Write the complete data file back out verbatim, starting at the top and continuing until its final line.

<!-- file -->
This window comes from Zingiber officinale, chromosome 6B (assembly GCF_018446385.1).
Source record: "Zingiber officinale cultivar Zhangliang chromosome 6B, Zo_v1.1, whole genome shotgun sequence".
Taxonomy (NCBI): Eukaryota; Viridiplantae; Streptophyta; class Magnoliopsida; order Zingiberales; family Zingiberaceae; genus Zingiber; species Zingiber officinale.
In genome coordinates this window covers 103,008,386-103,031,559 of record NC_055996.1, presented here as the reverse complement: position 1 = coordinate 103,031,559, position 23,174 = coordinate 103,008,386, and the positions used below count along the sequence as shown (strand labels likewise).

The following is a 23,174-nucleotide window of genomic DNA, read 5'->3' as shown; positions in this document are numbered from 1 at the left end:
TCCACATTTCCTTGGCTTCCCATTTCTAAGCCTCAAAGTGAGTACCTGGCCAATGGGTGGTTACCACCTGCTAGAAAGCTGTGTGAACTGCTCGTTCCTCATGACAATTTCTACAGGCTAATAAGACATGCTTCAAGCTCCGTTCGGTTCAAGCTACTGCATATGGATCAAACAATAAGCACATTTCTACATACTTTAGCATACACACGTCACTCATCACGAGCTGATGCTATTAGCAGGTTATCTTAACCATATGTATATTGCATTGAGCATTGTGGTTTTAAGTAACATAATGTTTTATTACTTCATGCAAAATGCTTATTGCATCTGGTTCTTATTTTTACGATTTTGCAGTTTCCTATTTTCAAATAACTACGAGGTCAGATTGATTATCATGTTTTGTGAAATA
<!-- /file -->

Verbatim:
This window comes from Zingiber officinale, chromosome 6B (assembly GCF_018446385.1).
Source record: "Zingiber officinale cultivar Zhangliang chromosome 6B, Zo_v1.1, whole genome shotgun sequence".
Taxonomy (NCBI): Eukaryota; Viridiplantae; Streptophyta; class Magnoliopsida; order Zingiberales; family Zingiberaceae; genus Zingiber; species Zingiber officinale.
In genome coordinates this window covers 103,008,386-103,031,559 of record NC_055996.1, presented here as the reverse complement: position 1 = coordinate 103,031,559, position 23,174 = coordinate 103,008,386, and the positions used below count along the sequence as shown (strand labels likewise).

The following is a 23,174-nucleotide window of genomic DNA, read 5'->3' as shown; positions in this document are numbered from 1 at the left end:
TCCACATTTCCTTGGCTTCCCATTTCTAAGCCTCAAAGTGAGTACCTGGCCAATGGGTGGTTACCACCTGCTAGAAAGCTGTGTGAACTGCTCGTTCCTCATGACAATTTCTACAGGCTAATAAGACATGCTTCAAGCTCCGTTCGGTTCAAGCTACTGCATATGGATCAAACAATAAGCACATTTCTACATACTTTAGCATACACACGTCACTCATCACGAGCTGATGCTATTAGCAGGTTATCTTAACCATATGTATATTGCATTGAGCATTGTGGTTTTAAGTAACATAATGTTTTATTACTTCATGCAAAATGCTTATTGCATCTGGTTCTTATTTTTACGATTTTGCAGTTTCCTATTTTCAAATAACTACGAGGTCAGATTGATTATCATGTTTTGTGAAATA